I’m honored to be included in The Pilgrimage Chronicles, a collection of 30 essays about pilgrimages worldwide with dramatic cover art by Lorie Karnath. Continue Reading →
Aleta George spent ten years pouring over newspaper and journal clippings, diaries, literary works, and even Coolbrith’s scrapbook to unearth the quotes, observations and insights that provide an intimate look into the relationships and events that shaped this remarkable woman, one who actively tried to avoid such exposure. It is George’s enthusiasm and affection for Ina Coolbrith and California that gives this biography its vitality and crystal clear resonance. Continue Reading →
Cities are complicated creatures best understood by peeling back the layers of time and sifting through the accumulation of secrets, lost artifacts, and earlier incarnations that might otherwise go unnoticed. Chosen well and presented correctly, such exhumed history excites our curiosity and exposes our imaginations to the gamut of a city’s character and mystery. We become incapable of seeing it through the same eyes again because, no matter which direction we turn or where we look, the voices, the faces, and the stories instantly appear.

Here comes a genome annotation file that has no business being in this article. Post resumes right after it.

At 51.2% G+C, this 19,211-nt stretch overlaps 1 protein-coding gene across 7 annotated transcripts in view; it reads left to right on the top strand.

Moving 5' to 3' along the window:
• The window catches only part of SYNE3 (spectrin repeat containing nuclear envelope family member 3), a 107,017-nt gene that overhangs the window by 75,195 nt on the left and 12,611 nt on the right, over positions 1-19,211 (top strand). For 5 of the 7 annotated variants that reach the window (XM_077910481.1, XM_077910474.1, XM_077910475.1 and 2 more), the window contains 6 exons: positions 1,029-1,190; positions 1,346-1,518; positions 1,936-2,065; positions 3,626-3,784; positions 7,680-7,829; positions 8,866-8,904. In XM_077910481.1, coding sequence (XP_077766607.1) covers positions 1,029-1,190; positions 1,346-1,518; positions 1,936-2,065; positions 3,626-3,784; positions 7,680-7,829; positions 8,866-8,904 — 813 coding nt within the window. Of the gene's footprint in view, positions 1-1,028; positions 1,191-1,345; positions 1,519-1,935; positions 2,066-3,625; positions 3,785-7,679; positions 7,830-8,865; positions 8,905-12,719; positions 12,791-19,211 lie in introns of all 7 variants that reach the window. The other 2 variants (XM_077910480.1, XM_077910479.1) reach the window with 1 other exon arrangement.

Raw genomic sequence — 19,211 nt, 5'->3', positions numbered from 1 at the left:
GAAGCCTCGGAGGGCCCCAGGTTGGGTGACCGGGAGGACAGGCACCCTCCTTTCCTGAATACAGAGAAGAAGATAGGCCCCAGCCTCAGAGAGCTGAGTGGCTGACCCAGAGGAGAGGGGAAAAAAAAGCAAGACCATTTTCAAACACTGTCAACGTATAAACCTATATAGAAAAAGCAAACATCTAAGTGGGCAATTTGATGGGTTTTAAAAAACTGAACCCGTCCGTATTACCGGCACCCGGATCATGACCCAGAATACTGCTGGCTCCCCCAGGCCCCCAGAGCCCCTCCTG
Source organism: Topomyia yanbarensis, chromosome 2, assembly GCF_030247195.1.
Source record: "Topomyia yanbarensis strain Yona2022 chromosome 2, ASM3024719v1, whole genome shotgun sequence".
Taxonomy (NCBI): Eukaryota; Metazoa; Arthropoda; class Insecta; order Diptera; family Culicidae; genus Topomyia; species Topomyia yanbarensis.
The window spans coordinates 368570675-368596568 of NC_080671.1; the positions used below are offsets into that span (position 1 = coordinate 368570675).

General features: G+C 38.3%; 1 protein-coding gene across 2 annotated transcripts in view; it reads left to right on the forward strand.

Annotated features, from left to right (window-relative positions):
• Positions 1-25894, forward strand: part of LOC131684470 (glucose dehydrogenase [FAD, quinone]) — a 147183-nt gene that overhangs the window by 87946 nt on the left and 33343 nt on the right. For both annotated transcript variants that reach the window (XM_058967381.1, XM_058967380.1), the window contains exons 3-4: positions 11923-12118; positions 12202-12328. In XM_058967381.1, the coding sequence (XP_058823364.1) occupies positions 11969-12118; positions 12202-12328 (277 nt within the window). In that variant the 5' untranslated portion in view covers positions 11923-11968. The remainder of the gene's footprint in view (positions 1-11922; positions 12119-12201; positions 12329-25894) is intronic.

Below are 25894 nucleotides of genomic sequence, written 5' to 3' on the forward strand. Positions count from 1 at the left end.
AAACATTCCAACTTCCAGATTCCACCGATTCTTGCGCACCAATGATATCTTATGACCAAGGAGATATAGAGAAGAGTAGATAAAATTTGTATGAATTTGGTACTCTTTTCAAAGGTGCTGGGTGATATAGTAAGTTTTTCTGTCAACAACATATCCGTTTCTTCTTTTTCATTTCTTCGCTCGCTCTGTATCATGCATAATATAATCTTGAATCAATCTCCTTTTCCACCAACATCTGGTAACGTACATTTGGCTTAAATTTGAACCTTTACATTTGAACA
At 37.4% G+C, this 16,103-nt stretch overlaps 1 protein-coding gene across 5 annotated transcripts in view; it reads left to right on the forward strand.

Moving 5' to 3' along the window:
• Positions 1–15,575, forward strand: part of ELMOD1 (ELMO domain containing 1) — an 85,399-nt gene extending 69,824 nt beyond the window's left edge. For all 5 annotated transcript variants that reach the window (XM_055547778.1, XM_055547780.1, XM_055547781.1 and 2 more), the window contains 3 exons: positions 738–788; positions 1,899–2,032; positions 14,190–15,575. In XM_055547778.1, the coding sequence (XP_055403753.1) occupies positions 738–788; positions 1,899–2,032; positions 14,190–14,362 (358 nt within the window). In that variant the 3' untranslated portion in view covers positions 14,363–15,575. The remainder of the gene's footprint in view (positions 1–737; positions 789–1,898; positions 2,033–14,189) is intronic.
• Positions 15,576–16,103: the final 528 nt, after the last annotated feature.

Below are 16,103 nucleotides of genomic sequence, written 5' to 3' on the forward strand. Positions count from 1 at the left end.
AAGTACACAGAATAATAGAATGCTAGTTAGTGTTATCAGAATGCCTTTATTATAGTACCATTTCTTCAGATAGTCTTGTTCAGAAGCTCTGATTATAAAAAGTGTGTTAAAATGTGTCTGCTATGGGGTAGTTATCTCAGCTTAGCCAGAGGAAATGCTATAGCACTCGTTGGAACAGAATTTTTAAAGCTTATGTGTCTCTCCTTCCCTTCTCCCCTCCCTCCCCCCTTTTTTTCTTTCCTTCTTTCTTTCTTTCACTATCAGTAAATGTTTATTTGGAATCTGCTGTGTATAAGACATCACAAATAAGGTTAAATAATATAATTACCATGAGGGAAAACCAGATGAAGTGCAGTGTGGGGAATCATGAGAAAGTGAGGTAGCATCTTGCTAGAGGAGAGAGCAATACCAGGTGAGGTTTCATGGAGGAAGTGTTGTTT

In the first part of Chronicles of Old San Francisco, Gael Chandler makes an ambitious attempt to squeeze 240 epic years into a modest 208 pages, and is surprisingly successful with her efforts. Continue Reading →
J. L. Oakley is an excellent writer. She’s adept at constructing a world from the past and taking us there. This story of a privileged woman determined to claim her autonomy, to be a modern woman and live on equal footing in a world still dominated by men, has many high points. Continue Reading →